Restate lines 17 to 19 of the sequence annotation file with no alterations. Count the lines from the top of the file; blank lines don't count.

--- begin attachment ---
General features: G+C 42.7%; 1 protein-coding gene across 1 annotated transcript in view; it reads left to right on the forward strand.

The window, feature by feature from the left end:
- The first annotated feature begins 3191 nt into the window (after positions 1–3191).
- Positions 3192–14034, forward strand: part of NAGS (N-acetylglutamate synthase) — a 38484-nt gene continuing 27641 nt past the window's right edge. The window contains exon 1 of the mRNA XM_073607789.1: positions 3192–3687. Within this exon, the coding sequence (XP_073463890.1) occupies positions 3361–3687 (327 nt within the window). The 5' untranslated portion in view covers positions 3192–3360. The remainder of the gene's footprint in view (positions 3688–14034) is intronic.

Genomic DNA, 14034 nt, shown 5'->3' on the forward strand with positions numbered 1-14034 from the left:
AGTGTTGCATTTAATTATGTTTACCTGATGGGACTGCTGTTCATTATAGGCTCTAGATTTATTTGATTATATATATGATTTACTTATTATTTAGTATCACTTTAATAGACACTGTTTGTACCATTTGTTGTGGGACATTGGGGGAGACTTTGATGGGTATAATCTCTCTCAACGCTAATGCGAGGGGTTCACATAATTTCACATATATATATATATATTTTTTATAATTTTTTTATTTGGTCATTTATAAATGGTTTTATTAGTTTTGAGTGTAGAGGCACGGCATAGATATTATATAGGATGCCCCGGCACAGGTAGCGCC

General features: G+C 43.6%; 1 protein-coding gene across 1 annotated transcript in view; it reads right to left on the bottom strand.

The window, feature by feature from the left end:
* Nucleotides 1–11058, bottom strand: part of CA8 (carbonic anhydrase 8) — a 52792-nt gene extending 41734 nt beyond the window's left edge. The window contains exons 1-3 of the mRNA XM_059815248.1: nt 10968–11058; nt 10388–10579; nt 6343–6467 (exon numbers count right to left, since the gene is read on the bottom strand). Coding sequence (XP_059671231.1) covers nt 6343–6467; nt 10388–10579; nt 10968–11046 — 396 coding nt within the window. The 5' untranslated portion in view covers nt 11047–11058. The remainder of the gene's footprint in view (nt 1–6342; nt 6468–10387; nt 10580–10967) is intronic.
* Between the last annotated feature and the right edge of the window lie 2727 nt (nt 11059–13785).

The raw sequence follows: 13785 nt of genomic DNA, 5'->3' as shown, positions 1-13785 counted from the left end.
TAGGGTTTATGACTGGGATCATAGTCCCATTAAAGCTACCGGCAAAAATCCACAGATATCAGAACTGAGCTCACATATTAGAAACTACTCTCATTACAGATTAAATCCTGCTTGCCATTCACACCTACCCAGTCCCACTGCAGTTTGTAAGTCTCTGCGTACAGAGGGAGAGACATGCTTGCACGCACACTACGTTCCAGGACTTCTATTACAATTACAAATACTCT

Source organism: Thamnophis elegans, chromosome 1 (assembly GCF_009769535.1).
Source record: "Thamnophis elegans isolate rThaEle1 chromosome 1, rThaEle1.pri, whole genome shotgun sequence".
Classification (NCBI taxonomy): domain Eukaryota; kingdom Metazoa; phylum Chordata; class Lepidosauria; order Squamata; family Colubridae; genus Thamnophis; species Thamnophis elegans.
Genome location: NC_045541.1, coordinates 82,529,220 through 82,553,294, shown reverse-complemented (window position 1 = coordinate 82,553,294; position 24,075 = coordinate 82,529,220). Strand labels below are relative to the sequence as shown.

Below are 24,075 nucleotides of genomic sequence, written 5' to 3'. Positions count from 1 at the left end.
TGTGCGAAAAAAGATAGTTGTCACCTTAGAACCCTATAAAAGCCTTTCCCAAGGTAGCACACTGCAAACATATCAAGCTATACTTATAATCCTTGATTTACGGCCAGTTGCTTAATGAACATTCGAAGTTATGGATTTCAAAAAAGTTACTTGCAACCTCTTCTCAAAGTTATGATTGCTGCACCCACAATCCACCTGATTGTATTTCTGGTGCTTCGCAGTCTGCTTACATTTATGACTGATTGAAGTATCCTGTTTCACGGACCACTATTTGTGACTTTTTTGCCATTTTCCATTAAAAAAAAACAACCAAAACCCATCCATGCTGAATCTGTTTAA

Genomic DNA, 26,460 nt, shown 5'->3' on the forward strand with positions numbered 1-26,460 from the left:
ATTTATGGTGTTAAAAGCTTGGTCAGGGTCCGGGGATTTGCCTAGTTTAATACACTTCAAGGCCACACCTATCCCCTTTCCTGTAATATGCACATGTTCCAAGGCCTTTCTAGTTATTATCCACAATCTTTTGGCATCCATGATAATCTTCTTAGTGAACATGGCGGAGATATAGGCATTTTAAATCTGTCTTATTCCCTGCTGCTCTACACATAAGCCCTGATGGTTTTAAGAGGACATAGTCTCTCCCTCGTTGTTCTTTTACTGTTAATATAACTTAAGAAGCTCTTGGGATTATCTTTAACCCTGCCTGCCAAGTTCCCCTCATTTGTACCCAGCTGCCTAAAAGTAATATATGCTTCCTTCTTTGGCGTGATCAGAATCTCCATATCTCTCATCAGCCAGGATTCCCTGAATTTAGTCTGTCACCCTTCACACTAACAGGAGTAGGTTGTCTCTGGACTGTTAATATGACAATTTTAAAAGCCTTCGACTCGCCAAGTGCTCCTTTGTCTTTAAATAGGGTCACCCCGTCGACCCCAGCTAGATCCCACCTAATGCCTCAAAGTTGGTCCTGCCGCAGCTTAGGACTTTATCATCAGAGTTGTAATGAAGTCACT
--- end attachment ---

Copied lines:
Below are 24,075 nucleotides of genomic sequence, written 5' to 3'. Positions count from 1 at the left end.
TGTGCGAAAAAAGATAGTTGTCACCTTAGAACCCTATAAAAGCCTTTCCCAAGGTAGCACACTGCAAACATATCAAGCTATACTTATAATCCTTGATTTACGGCCAGTTGCTTAATGAACATTCGAAGTTATGGATTTCAAAAAAGTTACTTGCAACCTCTTCTCAAAGTTATGATTGCTGCACCCACAATCCACCTGATTGTATTTCTGGTGCTTCGCAGTCTGCTTACATTTATGACTGATTGAAGTATCCTGTTTCACGGACCACTATTTGTGACTTTTTTGCCATTTTCCATTAAAAAAAAACAACCAAAACCCATCCATGCTGAATCTGTTTAA

Genomic DNA, 26,460 nt, shown 5'->3' on the forward strand with positions numbered 1-26,460 from the left: